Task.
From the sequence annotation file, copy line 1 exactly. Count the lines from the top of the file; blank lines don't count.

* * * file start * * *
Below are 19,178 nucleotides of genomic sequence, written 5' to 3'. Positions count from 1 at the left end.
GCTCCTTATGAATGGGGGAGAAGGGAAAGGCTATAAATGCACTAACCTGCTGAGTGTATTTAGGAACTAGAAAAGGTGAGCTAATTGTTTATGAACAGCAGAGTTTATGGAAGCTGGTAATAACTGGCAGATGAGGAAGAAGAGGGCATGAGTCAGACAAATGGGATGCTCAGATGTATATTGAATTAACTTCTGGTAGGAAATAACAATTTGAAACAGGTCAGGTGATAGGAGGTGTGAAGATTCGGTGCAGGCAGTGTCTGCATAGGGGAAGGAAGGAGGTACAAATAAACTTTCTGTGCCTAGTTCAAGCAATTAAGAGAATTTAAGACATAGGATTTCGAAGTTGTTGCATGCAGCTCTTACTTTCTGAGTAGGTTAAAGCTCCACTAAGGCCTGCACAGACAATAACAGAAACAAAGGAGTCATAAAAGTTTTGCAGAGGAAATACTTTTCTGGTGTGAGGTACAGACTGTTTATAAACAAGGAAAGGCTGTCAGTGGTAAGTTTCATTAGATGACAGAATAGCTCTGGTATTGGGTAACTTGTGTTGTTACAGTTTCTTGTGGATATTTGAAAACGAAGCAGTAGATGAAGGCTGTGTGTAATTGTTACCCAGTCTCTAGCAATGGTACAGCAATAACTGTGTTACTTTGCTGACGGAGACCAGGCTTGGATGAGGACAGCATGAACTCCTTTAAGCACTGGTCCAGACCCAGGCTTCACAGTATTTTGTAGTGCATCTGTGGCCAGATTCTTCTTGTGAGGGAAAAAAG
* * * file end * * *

Below are 19,178 nucleotides of genomic sequence, written 5' to 3'. Positions count from 1 at the left end.